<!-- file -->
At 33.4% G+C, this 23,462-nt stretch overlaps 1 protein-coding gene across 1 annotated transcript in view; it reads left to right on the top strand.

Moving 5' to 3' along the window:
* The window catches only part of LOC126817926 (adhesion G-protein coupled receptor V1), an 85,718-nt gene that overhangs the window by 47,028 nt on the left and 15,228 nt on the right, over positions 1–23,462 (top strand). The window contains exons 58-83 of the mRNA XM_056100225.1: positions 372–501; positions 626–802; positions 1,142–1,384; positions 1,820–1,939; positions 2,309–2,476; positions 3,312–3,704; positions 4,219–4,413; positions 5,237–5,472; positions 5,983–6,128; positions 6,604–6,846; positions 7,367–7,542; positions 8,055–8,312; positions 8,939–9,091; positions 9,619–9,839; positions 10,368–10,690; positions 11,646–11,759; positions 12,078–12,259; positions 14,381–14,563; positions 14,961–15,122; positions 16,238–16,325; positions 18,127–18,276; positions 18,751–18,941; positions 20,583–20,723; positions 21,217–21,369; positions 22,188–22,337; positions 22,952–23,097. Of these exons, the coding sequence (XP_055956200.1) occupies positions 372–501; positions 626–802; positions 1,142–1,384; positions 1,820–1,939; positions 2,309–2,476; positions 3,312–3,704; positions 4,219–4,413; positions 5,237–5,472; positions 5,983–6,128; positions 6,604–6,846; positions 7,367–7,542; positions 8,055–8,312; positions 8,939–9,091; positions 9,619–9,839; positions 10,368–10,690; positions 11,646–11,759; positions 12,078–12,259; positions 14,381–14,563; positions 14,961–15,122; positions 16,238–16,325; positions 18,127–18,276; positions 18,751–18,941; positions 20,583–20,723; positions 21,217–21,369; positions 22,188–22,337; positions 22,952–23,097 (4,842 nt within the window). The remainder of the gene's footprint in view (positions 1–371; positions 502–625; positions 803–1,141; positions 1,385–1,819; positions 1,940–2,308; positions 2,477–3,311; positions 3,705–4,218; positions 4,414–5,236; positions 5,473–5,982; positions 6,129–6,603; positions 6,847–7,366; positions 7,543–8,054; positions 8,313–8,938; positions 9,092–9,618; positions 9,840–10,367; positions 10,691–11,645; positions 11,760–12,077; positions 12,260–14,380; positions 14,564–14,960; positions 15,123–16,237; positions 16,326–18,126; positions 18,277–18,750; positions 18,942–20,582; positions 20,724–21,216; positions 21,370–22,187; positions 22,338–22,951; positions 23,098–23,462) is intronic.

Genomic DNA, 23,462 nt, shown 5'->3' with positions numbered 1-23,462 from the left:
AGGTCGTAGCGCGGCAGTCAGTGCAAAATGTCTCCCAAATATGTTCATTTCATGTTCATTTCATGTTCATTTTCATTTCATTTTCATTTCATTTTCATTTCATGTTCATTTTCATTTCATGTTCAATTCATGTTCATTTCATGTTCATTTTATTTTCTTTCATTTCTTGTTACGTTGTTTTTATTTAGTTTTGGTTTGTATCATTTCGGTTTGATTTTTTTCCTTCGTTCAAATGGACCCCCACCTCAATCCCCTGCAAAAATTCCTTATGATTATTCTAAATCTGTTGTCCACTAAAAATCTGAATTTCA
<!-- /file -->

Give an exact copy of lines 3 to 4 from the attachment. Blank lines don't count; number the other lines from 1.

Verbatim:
* The window catches only part of LOC126817926 (adhesion G-protein coupled receptor V1), an 85,718-nt gene that overhangs the window by 47,028 nt on the left and 15,228 nt on the right, over positions 1–23,462 (top strand). The window contains exons 58-83 of the mRNA XM_056100225.1: positions 372–501; positions 626–802; positions 1,142–1,384; positions 1,820–1,939; positions 2,309–2,476; positions 3,312–3,704; positions 4,219–4,413; positions 5,237–5,472; positions 5,983–6,128; positions 6,604–6,846; positions 7,367–7,542; positions 8,055–8,312; positions 8,939–9,091; positions 9,619–9,839; positions 10,368–10,690; positions 11,646–11,759; positions 12,078–12,259; positions 14,381–14,563; positions 14,961–15,122; positions 16,238–16,325; positions 18,127–18,276; positions 18,751–18,941; positions 20,583–20,723; positions 21,217–21,369; positions 22,188–22,337; positions 22,952–23,097. Of these exons, the coding sequence (XP_055956200.1) occupies positions 372–501; positions 626–802; positions 1,142–1,384; positions 1,820–1,939; positions 2,309–2,476; positions 3,312–3,704; positions 4,219–4,413; positions 5,237–5,472; positions 5,983–6,128; positions 6,604–6,846; positions 7,367–7,542; positions 8,055–8,312; positions 8,939–9,091; positions 9,619–9,839; positions 10,368–10,690; positions 11,646–11,759; positions 12,078–12,259; positions 14,381–14,563; positions 14,961–15,122; positions 16,238–16,325; positions 18,127–18,276; positions 18,751–18,941; positions 20,583–20,723; positions 21,217–21,369; positions 22,188–22,337; positions 22,952–23,097 (4,842 nt within the window). The remainder of the gene's footprint in view (positions 1–371; positions 502–625; positions 803–1,141; positions 1,385–1,819; positions 1,940–2,308; positions 2,477–3,311; positions 3,705–4,218; positions 4,414–5,236; positions 5,473–5,982; positions 6,129–6,603; positions 6,847–7,366; positions 7,543–8,054; positions 8,313–8,938; positions 9,092–9,618; positions 9,840–10,367; positions 10,691–11,645; positions 11,760–12,077; positions 12,260–14,380; positions 14,564–14,960; positions 15,123–16,237; positions 16,326–18,126; positions 18,277–18,750; positions 18,942–20,582; positions 20,724–21,216; positions 21,370–22,187; positions 22,338–22,951; positions 23,098–23,462) is intronic.

Genomic DNA, 23,462 nt, shown 5'->3' with positions numbered 1-23,462 from the left: